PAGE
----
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Growth in Total Compensation Cost Slows for Employers


A man is pointing at the word compensation on a screen.


​Employers spent more on employees' overall compensation from March to June this year, according to figures released today, but the pace at which they are hiking total compensation is slowing.

According to the latest Employer Costs for Employee Compensation report, released September 12 by the U.S. Bureau of Labor Statistics (BLS), employers spent just 0.59 percent more on wages and benefits in June 2023 compared to March 2023.

Total employer compensation costs for private-industry workers averaged $41.03 per hour worked. Wages and salaries averaged $28.97 per hour worked, accounting for 70.6 percent of employer costs, while benefits costs averaged $12.06 per hour worked, accounting for the remaining 29.4 percent, according to the report.

That's up just slightly from the total employer compensation costs for those same workers in March: Then, total employer compensation costs for private-industry workers averaged $40.79 per hour worked. Wages and salaries averaged $28.76 per hour worked, accounting for 70.5 percent of employer costs, while benefits costs averaged $12.02 per hour worked, accounting for the remaining 29.5 percent, according to the BLS' previous report.

The report finds that costs for private-industry workers are significantly lower than the ones for state and local government workers: Total employer compensation costs for state and local government workers averaged $58.25 per hour worked in June 2023, the BLS reported. Wages and salaries averaged $35.90, accounting for 61.6 percent of employer costs, while benefit costs averaged $22.35, accounting for 38.4 percent.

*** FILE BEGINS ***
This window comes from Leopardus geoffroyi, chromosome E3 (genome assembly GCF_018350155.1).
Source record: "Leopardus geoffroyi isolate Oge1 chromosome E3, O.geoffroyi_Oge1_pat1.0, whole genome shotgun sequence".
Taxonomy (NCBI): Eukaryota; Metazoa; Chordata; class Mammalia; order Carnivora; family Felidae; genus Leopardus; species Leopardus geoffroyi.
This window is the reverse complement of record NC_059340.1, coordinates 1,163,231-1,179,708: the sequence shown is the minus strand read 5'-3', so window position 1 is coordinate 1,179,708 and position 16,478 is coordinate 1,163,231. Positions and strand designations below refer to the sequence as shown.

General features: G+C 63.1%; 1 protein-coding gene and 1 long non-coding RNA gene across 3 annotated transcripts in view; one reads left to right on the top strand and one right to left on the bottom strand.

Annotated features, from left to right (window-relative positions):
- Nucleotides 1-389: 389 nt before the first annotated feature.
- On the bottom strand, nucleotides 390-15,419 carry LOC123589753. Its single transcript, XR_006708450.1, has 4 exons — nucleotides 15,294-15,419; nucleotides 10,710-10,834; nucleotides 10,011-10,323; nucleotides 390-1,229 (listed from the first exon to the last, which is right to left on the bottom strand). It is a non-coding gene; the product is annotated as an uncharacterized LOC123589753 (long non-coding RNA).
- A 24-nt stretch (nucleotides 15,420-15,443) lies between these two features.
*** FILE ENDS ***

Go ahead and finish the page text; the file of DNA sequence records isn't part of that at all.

The data comes as other figures paint a picture of employer salary strategies, finding that compensation is still strong, but showing signs it may be slightly cooling. Recent WorldatWork research found that U.S. employers, on average, boosted salary budgets by 4.4 percent in 2023, higher than projections of 4.1 percent. That's the highest level in 20 years.

Many organizations have raised salaries—and added new benefits—as a response to unrelenting inflation, higher employee expectations and a tight labor market.

Although signs point to employers staying aggressive on compensation next year, some experts expect momentum to slow down as inflation starts to cool and as the labor market gets less competitive.

Benefits Breakdown

Aside from pay, what's taking the biggest cost bites for private-industry workers? Paid leave (vacation, sick, holiday and personal) and insurance (health, life and short- and long-term disability) take a sizable bite out of total compensation, both accounting for 7.4 percent of total compensation, according to the BLS report. Health insurance on its own accounts for 6.9 percent of total compensation.

Legally required benefits, including Social Security and Medicare, account for 7.5 percent.

Total benefits costs cover 18 items across five major categories, according to the BLS. Those are paid leave (vacation, holiday, sick, and personal leave); supplemental pay, such as overtime and premium; insurance (life, health, short-term and long-term disability); retirement and savings; and legally required benefits, such as Social Security and Medicare.


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